Mt. Bethel Christian Academy, at Mt. Bethel United Methodist Church off Lower Roswell Road, is coming closer to negotiating a multi-million dollar contract with the Marcus Jewish Community Center of Atlanta to purchase the 32-acre Shirley Blumenthal Park to expand the academy to serve high school students.
The park is at 2509 Post Oak Tritt Road, approximately six miles north of Mt. Bethel’s campus.
It includes a 25,000-square-foot multi-purpose building with classrooms, a gym, fitness center, outdoor Olympic size pool, tennis courts, youth football fields and a five-acre lake.
“Our parents are tremendously excited and somewhat surprising to me is that that goes all the way down to our kindergarten families,” said Jim Callis, Mt. Bethel’s head of school. “We look to be serving a need and really what we perceive as a gap in the market.”
He said there aren’t any faith-based high schools in the east Cobb area.
Mt. Bethel Christian Academy has aimed to serve ninth through 12th grade students since first opening in 1998.
The school started 15 years ago with just a kindergarten program and added a grade level each year since then, graduating its first eighth-grade class in 2004.
Mt. Bethel now serves approximately 510 students in kindergarten through eighth grade.
Callis said are looking to expand the facility in two phases.
First, Mt. Bethel will grow grade by grade each year, with approximately 40 to 45 freshmen students the first year, and a maximum of about 180 students through 12th grade four years later.
“We will then hold there because the current campus will need to be renovated,” Callis said.
They will then re-evaluate funding to construct more academic space if deemed necessary, and their maximum expectations are to serve up to 110 students per grade level when the high school is complete.
Plans for funding
As far as where funding will come from to buy the property, Callis said they will be turning to the academy’s families, their home church, foundations and the community.
The two parties have agreed not to disclose the amount of the property at this time but Callis said it will cost “millions of dollars.”
“We’ve been going back and forth with (MJCCA) for around eight months,” he said.
With 9,000 congregation members at Mt. Bethel Church, Callis said they’ve been talking to church representatives to see if and how they can help out with the purchase.
“They have been very supportive since the founding of the school,” he said. “In discussions with the church, we are trying to gauge their level of interest with the fundraising campaign.”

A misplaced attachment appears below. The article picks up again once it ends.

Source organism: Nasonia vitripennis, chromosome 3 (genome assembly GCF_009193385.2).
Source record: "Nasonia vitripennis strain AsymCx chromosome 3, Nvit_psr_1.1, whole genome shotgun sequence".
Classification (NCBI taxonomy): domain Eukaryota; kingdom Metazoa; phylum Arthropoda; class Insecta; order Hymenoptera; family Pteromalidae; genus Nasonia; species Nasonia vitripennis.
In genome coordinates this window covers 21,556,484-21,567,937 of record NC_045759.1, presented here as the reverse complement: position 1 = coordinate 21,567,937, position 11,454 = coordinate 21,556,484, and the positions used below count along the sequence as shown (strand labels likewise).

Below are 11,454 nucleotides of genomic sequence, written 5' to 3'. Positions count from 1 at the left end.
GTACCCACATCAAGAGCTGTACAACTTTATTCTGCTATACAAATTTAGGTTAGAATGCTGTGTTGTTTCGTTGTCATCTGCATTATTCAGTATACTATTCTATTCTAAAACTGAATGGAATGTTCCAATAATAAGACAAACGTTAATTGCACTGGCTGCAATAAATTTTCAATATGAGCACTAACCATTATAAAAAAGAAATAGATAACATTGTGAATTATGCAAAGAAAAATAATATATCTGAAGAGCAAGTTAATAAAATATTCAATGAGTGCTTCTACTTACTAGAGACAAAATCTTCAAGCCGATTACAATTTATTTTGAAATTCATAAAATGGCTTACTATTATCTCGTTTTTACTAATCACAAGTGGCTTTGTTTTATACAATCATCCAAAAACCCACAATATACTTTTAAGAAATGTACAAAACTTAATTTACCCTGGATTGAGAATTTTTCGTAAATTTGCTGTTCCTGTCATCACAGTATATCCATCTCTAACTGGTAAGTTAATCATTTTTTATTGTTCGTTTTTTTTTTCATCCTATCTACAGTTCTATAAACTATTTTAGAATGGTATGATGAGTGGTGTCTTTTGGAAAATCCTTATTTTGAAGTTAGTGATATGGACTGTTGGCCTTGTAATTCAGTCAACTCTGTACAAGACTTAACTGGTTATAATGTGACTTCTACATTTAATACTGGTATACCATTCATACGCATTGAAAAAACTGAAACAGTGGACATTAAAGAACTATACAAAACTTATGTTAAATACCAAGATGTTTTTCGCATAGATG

Callis said the academy will also look to its school’s parents.
“We will have an academy campaign and work with our foundations to raise funds to put together a coalition of donors,” he said.
And if fundraising and minor renovations go as planned, Callis said
they are looking to open their high school to
its first freshmen class next August.
Deciding to sell
Steven Cadranel, east Cobb resident and president of MJCCA, said they began looking at what to do with the property around five years ago when their organization conducted a study to determine whether to keep it open and running or to try and sell it after noticing a decrease in program participation.
“After a pretty lengthy and involved effort, it resulted in our decision to minimize the use of the facility … we began quietly pursuing offers for the property,” he said.
Cadranel said they were not in a hurry to sell the property but were very excited when they reached an agreement with Mt. Bethel Christian Academy.
“Their vision was like ours,” he said. “And it’s been everything we were looking for … programs designed to serve youth and families.”
He noted that they are under control with Mt. Bethel but the sale is not complete.
“There are still a number hurdles to clear, but our hope and expectation and I know theirs as well, is that we would be closing in the latter part of 2013 or more likely first quarter of 2014,” he said.
Background on Shirley Blumenthal Park
MJCCA originally purchased the 32-acre park property in 1986 and completed construction of the preschool building in 1989.
“I was involved in the initial fundraising back in 1986 and 1987 and oversaw a couple of expansions of the facility,” Cadranel said. “My children were just two of the many that enjoyed their time at the preschool and camp.”
Two of the park’s biggest programs were The Sunshine Preschool, which was relocated in 2010 to Temple Kol Emeth off Old Canton Road, and Camp Chai, which was merged with a similar camp in Dunwoody.
The property is still used occasionally, specifically the gym and ball fields for men’s recreational basketball and softball leagues.
“We’ve minimized the use, but at its peak, our preschool had an enrollment of around 225 kids and the camp an enrollment around 350,” he said.
The center’s “peak” was in the mid-1990s.